Weeds, Control Without Poisons by Charles Walters. “When farmers have paid little attention to the character of the lime, they have often ended up with dolomite, and this has increased the concentration of magnesium to a point where it tightened up the clay particles. As a result soils hold water longer. They do not warm up. And they are subject to more complexed conditions and thorough compaction.”
When Should You Use Dolomitic Lime?
You should only use dolomite lime when you have a soil test showing a huge deficiency of magnesium in your soil, as well as a calcium deficiency.
Even then, calcium carbonate (aka calcitic lime or high-calcium lime) is generally the way to go because it has a small amount of magnesium and often a calcium to magnesium ratio of about 6:1, with a calcium content of 30% to 40% or more.
Instead of dolomitic lime, I use calcium carbonate regularly in my garden, but even then, only when I need it. A soil test is the main way to find out if you need it and I talk about soil nutrient testing often on my website.
Adding fertilizers based on the results of soil pH kits just doesn’t make any sense (that article will show you why).
If you have any thoughts or questions about dolomite lime, I’d love to hear them below.
And if you want to read more about how to properly lime your soil, go here.
Broadcasting dolomite lime on the lawn Dolomite lime is a common fertilizer. Many garden writers encourage you to spread it over your garden and lawn…
Garden Lime: What It Is, How It’s Used in Landscaping
YONCA60 / Getty Images
Garden lime is a rock powder used to raise the pH level of soils high in acidity. An application of lime “sweetens” a soil — that is, it can make a “sour” soil more alkaline. Why might you wish to bring about such a change in the ground in which you are planting? Discover what soil pH has to do with plant performance here.
Note on usage: “lime” is both a noun and a verb. Above, the word is used as a noun. But you can also say, “I am going out to lime the garden now,” in which case the term is being used as a verb.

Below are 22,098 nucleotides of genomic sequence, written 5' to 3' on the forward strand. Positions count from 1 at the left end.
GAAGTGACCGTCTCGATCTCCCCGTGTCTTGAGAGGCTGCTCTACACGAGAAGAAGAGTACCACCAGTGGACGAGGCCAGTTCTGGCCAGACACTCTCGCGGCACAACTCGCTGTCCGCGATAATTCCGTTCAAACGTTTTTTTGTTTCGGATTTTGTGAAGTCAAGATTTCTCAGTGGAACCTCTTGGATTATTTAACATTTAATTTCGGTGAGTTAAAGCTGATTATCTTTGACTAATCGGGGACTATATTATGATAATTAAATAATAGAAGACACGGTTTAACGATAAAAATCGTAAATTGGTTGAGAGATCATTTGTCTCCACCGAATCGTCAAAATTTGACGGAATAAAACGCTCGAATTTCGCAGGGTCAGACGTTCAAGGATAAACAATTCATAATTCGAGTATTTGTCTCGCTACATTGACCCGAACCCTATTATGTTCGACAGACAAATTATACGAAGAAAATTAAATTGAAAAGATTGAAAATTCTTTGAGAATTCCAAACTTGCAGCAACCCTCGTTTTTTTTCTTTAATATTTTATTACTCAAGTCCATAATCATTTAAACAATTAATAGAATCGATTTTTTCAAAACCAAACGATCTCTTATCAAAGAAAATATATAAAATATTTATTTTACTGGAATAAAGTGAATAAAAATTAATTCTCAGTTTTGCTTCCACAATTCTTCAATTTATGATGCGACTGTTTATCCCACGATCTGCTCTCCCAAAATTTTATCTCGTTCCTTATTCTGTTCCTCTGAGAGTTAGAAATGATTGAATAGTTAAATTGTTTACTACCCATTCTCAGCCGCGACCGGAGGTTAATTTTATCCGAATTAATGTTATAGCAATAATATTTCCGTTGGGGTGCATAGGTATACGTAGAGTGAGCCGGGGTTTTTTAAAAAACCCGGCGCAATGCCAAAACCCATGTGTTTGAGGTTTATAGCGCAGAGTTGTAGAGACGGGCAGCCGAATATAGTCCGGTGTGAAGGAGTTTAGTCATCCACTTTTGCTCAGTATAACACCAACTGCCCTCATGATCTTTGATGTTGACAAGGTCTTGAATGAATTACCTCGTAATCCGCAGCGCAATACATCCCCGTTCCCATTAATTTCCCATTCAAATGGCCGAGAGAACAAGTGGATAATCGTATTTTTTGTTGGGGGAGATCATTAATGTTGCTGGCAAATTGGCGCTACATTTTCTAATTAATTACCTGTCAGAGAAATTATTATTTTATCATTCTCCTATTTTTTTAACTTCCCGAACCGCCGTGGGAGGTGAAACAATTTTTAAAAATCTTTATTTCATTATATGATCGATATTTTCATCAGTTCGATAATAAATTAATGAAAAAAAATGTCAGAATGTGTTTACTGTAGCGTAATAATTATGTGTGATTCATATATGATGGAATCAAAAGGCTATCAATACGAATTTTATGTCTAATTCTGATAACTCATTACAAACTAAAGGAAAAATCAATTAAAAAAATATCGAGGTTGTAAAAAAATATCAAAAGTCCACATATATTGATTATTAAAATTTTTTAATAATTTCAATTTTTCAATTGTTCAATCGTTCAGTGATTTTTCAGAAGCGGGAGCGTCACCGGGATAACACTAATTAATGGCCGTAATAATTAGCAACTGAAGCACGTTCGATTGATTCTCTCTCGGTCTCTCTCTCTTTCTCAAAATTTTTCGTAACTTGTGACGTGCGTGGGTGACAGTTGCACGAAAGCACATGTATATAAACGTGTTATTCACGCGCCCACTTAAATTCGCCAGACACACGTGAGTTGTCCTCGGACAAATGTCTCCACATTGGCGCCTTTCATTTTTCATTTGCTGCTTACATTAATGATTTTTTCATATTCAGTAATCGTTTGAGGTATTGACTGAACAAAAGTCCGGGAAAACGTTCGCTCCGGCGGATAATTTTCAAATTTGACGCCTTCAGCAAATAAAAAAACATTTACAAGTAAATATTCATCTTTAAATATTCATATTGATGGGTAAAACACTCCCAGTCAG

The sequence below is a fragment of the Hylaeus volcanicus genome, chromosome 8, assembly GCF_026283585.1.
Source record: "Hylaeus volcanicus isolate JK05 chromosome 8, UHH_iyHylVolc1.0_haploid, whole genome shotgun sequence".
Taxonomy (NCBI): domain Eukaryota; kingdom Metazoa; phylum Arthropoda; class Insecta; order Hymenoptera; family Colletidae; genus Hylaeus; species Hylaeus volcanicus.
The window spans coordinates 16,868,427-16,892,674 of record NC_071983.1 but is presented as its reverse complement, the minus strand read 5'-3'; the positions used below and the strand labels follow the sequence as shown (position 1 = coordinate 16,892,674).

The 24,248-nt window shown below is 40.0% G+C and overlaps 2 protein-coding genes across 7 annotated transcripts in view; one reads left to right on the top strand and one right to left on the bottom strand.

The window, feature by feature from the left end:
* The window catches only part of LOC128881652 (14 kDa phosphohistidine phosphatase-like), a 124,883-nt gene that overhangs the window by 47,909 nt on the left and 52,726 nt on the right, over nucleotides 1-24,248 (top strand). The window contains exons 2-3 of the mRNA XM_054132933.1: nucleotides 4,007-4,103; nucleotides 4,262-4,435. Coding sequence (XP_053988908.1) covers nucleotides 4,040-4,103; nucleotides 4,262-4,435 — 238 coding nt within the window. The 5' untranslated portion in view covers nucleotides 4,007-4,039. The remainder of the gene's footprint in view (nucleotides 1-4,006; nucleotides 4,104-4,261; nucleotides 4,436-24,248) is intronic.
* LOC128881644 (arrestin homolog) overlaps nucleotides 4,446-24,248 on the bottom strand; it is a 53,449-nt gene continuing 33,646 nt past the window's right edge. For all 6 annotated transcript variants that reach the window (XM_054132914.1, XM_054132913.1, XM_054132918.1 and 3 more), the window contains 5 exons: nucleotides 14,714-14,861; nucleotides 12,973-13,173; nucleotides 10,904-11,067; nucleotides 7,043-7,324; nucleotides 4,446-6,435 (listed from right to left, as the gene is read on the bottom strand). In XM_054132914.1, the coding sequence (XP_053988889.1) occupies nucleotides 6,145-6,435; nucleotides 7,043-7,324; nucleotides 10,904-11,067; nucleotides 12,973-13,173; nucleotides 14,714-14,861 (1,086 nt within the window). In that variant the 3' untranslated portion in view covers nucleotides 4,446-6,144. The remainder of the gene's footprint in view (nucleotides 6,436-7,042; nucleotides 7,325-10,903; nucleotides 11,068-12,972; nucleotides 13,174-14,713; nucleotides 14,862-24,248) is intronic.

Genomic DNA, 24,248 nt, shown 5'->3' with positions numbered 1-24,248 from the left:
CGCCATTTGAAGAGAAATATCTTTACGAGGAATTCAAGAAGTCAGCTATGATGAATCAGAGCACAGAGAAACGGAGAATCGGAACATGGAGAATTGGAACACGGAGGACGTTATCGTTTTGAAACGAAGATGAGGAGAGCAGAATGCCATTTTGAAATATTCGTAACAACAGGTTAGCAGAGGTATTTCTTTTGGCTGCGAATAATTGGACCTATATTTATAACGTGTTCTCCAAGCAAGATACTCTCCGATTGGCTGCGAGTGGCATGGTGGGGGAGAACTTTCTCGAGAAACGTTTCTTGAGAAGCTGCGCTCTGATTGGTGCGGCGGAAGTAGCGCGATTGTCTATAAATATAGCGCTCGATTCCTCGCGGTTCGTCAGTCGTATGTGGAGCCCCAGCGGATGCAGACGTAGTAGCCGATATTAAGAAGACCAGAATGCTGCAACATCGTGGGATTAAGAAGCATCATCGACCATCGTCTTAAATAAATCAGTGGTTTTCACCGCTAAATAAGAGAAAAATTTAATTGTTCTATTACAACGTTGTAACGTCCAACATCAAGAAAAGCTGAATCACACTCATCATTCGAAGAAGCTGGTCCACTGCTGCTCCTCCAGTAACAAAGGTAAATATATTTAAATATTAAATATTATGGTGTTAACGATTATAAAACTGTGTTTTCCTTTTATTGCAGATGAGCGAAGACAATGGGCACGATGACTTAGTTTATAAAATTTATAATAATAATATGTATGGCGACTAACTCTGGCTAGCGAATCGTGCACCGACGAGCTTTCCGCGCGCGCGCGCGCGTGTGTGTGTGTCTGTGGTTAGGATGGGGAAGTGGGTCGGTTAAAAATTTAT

The capacity of lime to sweeten the ground to which it is applied also makes it useful for battling outdoor pet odors. But do not let all of this talk of sweetness lull you into a false sense of security. Garden lime is not a product to be used indiscriminately. It is a useful substance when used properly, but it is also possible to misuse it and cause harm to your plants.
Warnings About Usage
- There are different kinds of lime, not all of which are preferred for landscaping purposes. As Charlotte Glen of the North Carolina State extension notes, agricultural or “garden” lime is made from calcium carbonate, and dolomitic lime from dolomite; both are suitable for landscaping use. But Glen warns that slaked lime and quick lime “are not recommended for lawns and gardens.” The same source observes that both the type deriving from calcium carbonate and the kind that comes from dolomite furnish your garden with calcium, while the latter is a source of magnesium, as well. So while lime is not really a “fertilizer,” it can, nevertheless, supply your garden with important minerals.
- Have a soil test done before you even think about adding lime to your garden or lawn. To accomplish this, simply send in a soil sample to your local county extension office. Prior to taking any action, have them explain the test results and subsequent recommendations to you if you do not understand them fully.
- Remember, when adding such minerals to the soil, you are playing with chemistry. Unless you are a chemist and really know what you are doing, err on the side of caution — do not add lime based on the erroneous notion that “it can’t hurt anything because it is natural.”
- Some plant problems are caused by soil being too sweet. Chlorosis (appearing as a yellow discoloration on a plant’s leaves) is an example. The Utah State University Extension remarks that chlorosis is “caused by iron deficiency, usually in high pH soils (pH above 7.0).” Iron can become unavailable to a plant growing in ground that is so high in pH (that is, the iron may be present in the soil, but the plant is unable to access it).
- Lime often fails to provide a “quick fix.” That is why liming is often treated as one of the tasks of lawn and garden care in the fall (as opposed to waiting till spring). If you rototill lime into your garden in autumn, you may actually start to see some results in terms of vegetable plant or landscape plant performance over the course of the following growing season.
What Is Chlorosis?
When your plants’ leaves don’t produce enough chlorophyll, they may develop chlorosis, which can cause your your plants to lose their rich green coloring. Chlorosis inhibits a plant’s ability to produce carbohydrates through photosynthesis and may die if left untreated.
The majority of landscape plants grow best in soils that range in pH levels from 5.5 to 6.5. Some plants like to grow in soil that has a low pH level: here are some examples of plants that like acidic soils. Conversely, there are other plants that perform well in soil that has a higher pH.
The term, garden "lime" has nothing to do with fruit in a landscaping context, nor with Lyme disease. Learn what it means and how it's used.